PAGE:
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Camellia Oil (Camellia oleifera Abel.) Modifies the Composition of Gut Microbiota and Alleviates Acetic Acid-Induced Colitis in Rats

Author:
Lee, Wei-Ting, Tung, Yu-Tang, Wu, Chun-Ching, Tu, Pang-Shuo, Yen, Gow-Chin
Source:
Journal of agricultural and food chemistry 2018 v.66 no.28 pp. 7384-7392
ISSN:
1520-5118
Subject:
Bifidobacterium, Camellia oleifera, Firmicutes, Prevotella, acetic acid, antioxidants, body weight, colitis, enzyme activity, feces, gastrointestinal system, intestinal microorganisms, lipid peroxidation, microbial communities, olive oil, phytopharmaceuticals, rats, ribosomal RNA, sequence analysis, soybean oil, species diversity
Abstract:
Ulcerative colitis (UC), one type of chronic inflammatory bowel disease (IBD), is a chronic and recurrent disorder of the gastrointestinal (GI) tract. As camellia oil (CO) is traditionally used to treat GI disorders, this study investigated the role of CO on acetic acid-induced colitis in the rat. The composition of the gut microbial community is related to many diseases; thus, this study also investigated the effects of CO on the composition of the gut microbiota. The rats were fed a dose of 2 mL/kg body weight CO, olive oil (OO), or soybean oil (SO) once a day for 20 days, and the gut microbiota was analyzed using 16S rRNA gene sequencing. Results of the gut microbiota examination showed significant clustering of feces after treatment with CO and OO; however, individual differences with OO varied considerably. Compared to SO and OO, the intake of CO increased the ratio of Firmicutes/Bacteroidetes, the α-diversity, relative abundance of the Bifidobacterium, and reduced Prevotella of the gut microbiota. On day 21, colitis was induced by a single transrectal administration of 2 mL of 4% acetic acid. However, pretreatment of rats with CO or OO for 24 days slightly enhanced antioxidant and antioxidant enzyme activities and significantly reduced inflammatory damage and lipid peroxidation, thus ameliorating acetic acid-induced colitis. These results indicated that CO was better able to ameliorate impairment of the antioxidant system induced by acetic acid compared to OO and SO, which may have been due to CO modifying the composition of the gut microbiota or CO being a rich source of phytochemicals.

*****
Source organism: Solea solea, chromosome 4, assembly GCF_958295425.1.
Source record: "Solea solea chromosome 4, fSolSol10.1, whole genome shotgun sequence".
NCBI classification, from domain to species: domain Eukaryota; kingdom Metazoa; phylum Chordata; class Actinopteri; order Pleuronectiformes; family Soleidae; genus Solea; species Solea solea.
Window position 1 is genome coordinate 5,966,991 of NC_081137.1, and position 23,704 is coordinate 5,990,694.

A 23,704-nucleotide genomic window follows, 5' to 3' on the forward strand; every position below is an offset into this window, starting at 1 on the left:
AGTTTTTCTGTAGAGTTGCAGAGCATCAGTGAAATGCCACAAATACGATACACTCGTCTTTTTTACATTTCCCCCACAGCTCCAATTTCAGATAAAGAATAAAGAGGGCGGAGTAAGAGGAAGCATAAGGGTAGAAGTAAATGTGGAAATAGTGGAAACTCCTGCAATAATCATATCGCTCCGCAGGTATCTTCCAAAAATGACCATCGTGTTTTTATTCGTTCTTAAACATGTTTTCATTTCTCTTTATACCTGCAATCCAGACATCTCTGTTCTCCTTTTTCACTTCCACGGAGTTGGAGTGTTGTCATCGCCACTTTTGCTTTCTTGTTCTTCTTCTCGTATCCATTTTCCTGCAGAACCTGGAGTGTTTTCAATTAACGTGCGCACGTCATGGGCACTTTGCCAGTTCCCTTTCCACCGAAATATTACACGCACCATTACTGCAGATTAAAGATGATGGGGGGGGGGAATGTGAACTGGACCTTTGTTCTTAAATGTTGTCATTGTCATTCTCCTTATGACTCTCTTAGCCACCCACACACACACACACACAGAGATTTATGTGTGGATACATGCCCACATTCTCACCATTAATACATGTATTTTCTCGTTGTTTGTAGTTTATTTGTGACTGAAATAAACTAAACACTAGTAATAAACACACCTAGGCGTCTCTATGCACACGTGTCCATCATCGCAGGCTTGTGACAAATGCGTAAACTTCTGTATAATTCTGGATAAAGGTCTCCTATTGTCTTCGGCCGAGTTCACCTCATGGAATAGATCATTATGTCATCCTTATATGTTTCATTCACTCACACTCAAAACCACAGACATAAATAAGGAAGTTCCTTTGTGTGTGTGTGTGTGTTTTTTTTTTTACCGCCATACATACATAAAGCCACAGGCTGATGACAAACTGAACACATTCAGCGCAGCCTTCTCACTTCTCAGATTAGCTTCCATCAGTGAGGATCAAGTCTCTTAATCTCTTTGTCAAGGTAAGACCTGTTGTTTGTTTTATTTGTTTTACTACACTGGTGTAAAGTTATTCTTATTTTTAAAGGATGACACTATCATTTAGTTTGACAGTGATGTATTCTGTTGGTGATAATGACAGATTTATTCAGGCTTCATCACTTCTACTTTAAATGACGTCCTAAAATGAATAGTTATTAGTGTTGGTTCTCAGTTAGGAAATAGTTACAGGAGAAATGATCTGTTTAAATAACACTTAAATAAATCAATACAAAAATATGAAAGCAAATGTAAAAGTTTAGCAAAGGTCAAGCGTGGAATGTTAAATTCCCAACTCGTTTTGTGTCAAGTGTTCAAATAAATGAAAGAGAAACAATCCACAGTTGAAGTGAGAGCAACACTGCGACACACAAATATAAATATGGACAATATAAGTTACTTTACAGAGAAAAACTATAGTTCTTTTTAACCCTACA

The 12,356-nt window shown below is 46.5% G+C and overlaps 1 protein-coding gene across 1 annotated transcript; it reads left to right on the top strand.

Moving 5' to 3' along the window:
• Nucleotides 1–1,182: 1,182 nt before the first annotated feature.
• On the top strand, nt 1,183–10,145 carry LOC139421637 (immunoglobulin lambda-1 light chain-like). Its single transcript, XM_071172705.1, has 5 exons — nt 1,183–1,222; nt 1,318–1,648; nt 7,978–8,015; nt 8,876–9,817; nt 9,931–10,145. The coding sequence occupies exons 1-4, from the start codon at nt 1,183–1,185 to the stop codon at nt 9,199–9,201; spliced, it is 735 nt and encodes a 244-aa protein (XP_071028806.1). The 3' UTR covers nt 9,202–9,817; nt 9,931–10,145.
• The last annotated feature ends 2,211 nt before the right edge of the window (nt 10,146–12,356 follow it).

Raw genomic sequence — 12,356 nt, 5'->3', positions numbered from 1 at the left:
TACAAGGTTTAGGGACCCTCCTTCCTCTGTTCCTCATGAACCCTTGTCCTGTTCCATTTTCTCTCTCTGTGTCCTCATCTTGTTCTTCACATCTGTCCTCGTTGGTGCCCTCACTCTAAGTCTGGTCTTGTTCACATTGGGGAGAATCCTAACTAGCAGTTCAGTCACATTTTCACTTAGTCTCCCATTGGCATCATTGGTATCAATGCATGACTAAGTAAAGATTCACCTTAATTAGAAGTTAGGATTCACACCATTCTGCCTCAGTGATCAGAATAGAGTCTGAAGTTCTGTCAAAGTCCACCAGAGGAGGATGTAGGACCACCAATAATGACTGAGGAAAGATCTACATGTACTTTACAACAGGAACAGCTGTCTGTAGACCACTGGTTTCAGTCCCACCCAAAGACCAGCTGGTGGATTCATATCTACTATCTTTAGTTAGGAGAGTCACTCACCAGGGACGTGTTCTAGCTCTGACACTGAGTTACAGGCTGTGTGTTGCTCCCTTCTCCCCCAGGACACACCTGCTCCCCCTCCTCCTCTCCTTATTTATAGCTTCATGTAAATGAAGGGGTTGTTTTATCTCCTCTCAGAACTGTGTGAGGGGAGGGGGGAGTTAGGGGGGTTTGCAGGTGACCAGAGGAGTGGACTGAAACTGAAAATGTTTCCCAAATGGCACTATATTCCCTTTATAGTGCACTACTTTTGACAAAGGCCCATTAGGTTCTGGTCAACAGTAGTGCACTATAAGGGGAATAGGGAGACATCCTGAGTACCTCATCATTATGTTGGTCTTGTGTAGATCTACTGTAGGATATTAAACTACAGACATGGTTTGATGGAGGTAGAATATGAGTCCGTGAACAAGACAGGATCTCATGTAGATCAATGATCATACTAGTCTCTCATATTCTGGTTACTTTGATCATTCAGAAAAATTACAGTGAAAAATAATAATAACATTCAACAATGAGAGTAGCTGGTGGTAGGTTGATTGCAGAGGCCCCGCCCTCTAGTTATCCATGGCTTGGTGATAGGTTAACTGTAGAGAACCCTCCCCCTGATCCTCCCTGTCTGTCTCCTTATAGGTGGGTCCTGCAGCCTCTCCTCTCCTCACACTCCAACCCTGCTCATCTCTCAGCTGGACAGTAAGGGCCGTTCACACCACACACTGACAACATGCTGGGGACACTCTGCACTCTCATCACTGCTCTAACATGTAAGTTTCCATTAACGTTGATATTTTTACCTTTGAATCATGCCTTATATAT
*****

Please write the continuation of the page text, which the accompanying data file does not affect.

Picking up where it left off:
Agid:
6049343